The news from Libya, Bahrain and elsewhere has turned any joy that greeted the first flickers of rebellion in north Africa into a grim realisation that the world is now a far more complex place. The foreign office has been blamed where it did not deserve blame—over delayed evacuations and a bungled SAS operation—and avoided flak where it deserved heavy fire, over its flawed support for dictators, its failure to predict unrest and its feeble response when the crisis flared up. The unrest has also sparked sharp confrontation in the cabinet. Education secretary Michael Gove was reported to be “messianic” as he led demands for a more forceful response to the Libyan crisis while William Hague, true to foreign office tradition, was far more cautious, disgracefully arguing that it would be wrong to “pick winners” as events unfold.
So far, the internal debate has been between Tory hawks and doves. There are inevitable differences of opinion between optimists excited by the potential spread of democracy in the Arab world and self-styled realists adopting a more typical conservative position of non-interference. The prime minister has emerged as something of a liberal interventionist, leading international calls for the west to take action over Libya.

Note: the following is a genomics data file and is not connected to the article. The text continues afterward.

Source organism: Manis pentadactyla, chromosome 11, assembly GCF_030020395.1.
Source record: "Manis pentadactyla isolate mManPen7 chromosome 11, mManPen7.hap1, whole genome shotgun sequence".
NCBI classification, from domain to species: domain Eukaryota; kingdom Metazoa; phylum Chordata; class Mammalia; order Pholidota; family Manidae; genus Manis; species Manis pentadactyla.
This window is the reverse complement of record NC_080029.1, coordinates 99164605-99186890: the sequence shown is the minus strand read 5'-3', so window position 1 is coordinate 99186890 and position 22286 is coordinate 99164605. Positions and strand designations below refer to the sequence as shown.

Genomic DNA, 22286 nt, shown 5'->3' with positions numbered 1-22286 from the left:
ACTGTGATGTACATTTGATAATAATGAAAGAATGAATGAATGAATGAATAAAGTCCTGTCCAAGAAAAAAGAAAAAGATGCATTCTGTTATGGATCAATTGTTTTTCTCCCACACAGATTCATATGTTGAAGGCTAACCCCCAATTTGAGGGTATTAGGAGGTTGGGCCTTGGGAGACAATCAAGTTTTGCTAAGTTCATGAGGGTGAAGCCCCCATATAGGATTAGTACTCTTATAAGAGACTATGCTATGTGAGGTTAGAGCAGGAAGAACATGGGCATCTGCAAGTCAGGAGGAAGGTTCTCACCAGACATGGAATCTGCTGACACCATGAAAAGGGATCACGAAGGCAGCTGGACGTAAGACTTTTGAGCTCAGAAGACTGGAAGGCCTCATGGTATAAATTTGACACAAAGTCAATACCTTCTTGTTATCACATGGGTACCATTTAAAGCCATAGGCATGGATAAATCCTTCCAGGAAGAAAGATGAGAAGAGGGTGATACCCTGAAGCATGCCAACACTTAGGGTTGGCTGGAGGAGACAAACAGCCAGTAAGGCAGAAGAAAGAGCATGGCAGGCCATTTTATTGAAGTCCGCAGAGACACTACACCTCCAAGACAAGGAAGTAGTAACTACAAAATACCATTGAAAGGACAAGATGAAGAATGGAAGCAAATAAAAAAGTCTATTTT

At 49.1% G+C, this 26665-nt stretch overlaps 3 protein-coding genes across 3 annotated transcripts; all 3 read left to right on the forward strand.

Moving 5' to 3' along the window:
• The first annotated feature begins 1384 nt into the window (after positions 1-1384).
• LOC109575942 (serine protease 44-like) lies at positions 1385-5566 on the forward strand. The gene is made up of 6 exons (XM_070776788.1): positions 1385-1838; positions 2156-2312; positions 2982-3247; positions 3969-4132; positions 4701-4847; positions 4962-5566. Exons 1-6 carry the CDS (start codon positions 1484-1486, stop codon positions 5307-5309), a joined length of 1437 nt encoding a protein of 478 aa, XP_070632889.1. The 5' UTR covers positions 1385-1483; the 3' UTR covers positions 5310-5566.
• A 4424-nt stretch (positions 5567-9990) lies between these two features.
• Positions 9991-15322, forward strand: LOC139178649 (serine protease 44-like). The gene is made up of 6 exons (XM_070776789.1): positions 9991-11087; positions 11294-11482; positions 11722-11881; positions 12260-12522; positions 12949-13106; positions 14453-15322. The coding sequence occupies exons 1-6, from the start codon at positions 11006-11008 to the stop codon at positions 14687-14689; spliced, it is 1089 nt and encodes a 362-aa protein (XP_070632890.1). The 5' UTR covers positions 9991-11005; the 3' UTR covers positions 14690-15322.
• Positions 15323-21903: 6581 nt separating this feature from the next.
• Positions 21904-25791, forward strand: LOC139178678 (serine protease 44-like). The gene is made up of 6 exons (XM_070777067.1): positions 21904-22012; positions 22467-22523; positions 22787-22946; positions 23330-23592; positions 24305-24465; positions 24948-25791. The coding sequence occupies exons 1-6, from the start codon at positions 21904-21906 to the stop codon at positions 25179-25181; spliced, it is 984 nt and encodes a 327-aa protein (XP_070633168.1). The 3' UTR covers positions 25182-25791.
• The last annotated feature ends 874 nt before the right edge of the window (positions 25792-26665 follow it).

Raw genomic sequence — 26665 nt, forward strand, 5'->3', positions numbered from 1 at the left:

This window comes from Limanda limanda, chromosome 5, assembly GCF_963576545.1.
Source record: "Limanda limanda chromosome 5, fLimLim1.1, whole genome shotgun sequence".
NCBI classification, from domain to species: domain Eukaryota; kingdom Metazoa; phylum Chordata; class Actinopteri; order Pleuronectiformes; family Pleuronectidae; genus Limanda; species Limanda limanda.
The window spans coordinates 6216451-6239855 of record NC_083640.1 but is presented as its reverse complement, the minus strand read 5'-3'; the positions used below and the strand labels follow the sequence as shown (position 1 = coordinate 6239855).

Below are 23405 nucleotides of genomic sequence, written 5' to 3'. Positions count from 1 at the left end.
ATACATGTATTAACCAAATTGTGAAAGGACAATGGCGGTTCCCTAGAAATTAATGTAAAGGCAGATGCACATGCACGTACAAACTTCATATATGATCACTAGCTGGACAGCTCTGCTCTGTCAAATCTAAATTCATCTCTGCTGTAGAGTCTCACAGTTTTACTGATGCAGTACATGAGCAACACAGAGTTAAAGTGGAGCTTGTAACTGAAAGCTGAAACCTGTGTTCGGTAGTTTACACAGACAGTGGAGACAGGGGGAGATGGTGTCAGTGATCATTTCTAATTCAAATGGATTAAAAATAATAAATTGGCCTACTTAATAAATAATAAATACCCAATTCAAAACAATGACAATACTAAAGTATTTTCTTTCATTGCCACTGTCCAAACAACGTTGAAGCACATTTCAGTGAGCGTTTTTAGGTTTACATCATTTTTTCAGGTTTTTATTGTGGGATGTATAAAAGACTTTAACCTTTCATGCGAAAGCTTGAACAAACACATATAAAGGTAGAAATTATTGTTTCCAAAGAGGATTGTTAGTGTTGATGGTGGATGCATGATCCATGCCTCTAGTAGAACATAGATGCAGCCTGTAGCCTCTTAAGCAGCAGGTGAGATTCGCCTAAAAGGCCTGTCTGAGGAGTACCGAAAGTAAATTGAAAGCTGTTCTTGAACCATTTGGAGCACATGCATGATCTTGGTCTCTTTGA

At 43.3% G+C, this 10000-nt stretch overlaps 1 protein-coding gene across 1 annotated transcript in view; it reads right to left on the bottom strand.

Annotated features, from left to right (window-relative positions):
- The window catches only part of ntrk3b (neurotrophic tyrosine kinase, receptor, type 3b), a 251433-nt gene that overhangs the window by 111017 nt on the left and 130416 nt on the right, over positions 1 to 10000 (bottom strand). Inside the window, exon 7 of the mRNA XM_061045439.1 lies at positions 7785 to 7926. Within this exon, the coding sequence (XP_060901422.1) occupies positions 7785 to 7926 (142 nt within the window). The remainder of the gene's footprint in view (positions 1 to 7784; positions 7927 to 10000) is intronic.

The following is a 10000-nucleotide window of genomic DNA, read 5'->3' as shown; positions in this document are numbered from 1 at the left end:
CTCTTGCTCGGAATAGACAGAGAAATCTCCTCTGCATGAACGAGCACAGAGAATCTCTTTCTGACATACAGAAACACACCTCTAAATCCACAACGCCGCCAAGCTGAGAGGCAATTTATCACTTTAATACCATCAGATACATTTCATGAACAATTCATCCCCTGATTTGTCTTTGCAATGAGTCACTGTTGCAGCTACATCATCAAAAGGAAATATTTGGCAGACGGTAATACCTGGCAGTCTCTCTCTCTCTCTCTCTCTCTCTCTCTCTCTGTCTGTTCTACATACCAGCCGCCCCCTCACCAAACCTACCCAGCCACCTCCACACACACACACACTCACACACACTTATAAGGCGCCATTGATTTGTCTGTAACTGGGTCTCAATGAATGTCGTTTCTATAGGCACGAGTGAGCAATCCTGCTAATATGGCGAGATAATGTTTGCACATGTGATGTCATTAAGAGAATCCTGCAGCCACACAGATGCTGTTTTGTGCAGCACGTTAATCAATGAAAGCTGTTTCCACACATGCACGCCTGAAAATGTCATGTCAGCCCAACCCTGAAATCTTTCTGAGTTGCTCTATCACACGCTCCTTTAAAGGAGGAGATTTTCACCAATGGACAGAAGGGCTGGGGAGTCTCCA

But the bigger question as we confront this unruly new world order is how far could the Lib Dems go if Britain becomes embroiled in a new conflict overseas? Having abandoned their pledge on tuition fees, one has to wonder if they would have the stomach for a messy foreign incursion. Their defining issue in recent years has, after all, been opposition to the Iraq war.
There is a solution: press Paddy Ashdown into service as foreign secretary. The unfortunate truth is William Hague has looked unconvincing in the spotlight of diplomacy—indeed, many in the party wonder if the fire has gone from his belly when it comes to politics. So why not move Hague into the party chairmanship or some other key role in which his undoubted talents would be better used, and bring Lord Ashdown back into the political frontline?
He has an impressive record on foreign affairs, especially during the break-up of Yugoslavia, when he showed political courage in lobbying for action to halt the atrocities. Given his unstoppable energy, his military record and his diplomatic service in Bosnia, he could, if necessary, reassure both his party and the nation that supporting oppressed people demanding civil society is very different from supporting a US president seeking to impose democracy in Iraq.
Ashdown has been a vociferous cheerleader for the government despite his initial doubts, and has strong personal links on both sides of the coalition. He might need a hardline Eurosceptic as Europe minister to reassure the Tory right, but the former Lib Dem leader is a popular figure even in those quarters. And it is hard to see a stronger contender among senior Conservatives.
Such a move would be a bold measure to underpin the coalition, while providing valuable support for both the prime minister and his deputy. Ashdown wanted a cabinet post under Tony Blair. He rejected one under Gordon Brown. Perhaps his time has finally come under David Cameron.